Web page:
Monthly Archives: August 2013
In addition to Jean Paton’s many activities pioneering the adoption reform movement in the 1950s—setting up the Life History Study Center, writing The Adopted Break Silence, traveling around the country interviewing adult adoptees—she was an omnivorous reader, revealing a remarkable appetite for interdisciplinary study, including history, religion, politics, psychology, science, genealogy, anthropology, and sociology. In 1957 alone, Jean read nineteen books and in the next year and a half she consumed another twenty-five. In addition, Paton read for the first time a number of books written by or about adopted or orphaned individuals. For example, she read William March’s 1954 novel, The Bad Seed, which centered on Christine Penmark, a young mother who discovered that her eight-year-old daughter, Rhoda had murdered three people and a little dog. For a variety of reasons, Penmark discovers that she had been adopted, that her mother was a notorious serial killer, and fears that she has passed on to Rhoda her criminal genes. The subject of eugenics and the inheritance of personality traits was topic that Paton began during this period and developed a life-long interest in. She also read A Cornish Waif’s Story: An Autobiography, which told the story of the pseudonymous Emma Smith, who had been born out of wedlock and abandoned by her family. Smith endured slave-like labor conditions at the hands of an itinerant organ grinder and his wife from age five on, escaping at to take refuge in a convent. Ultimately, Emma Smith found happiness and marriage with a home and family of her own.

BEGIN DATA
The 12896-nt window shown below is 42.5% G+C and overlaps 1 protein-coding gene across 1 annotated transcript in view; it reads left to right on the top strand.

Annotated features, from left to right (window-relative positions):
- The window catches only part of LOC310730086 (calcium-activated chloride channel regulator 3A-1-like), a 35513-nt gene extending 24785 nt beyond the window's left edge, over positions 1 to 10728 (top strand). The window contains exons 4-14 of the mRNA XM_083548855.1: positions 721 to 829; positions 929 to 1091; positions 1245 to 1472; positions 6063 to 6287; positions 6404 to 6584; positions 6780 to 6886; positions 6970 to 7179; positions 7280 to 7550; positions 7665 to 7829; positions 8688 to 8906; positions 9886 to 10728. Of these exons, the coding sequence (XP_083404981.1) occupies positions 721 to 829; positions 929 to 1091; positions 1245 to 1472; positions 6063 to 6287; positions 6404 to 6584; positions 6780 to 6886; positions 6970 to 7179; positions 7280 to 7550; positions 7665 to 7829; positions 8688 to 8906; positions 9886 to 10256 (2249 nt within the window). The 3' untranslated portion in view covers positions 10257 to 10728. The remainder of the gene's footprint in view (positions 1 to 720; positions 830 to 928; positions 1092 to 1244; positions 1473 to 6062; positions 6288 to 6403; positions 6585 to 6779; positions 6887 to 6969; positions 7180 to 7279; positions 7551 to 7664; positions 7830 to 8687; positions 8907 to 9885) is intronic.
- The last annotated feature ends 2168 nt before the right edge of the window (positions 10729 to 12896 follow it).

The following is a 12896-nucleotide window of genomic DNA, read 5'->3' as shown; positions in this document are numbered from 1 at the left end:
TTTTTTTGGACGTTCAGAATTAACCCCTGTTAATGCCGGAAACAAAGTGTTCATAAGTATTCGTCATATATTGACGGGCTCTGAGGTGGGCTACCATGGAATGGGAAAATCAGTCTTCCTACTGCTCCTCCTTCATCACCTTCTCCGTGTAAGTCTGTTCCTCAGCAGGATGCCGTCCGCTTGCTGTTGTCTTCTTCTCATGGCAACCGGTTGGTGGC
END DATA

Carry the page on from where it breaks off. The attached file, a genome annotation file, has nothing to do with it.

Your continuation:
Below is a partial list of the books that Jean Paton compiled with her notes during the years 1956-1959.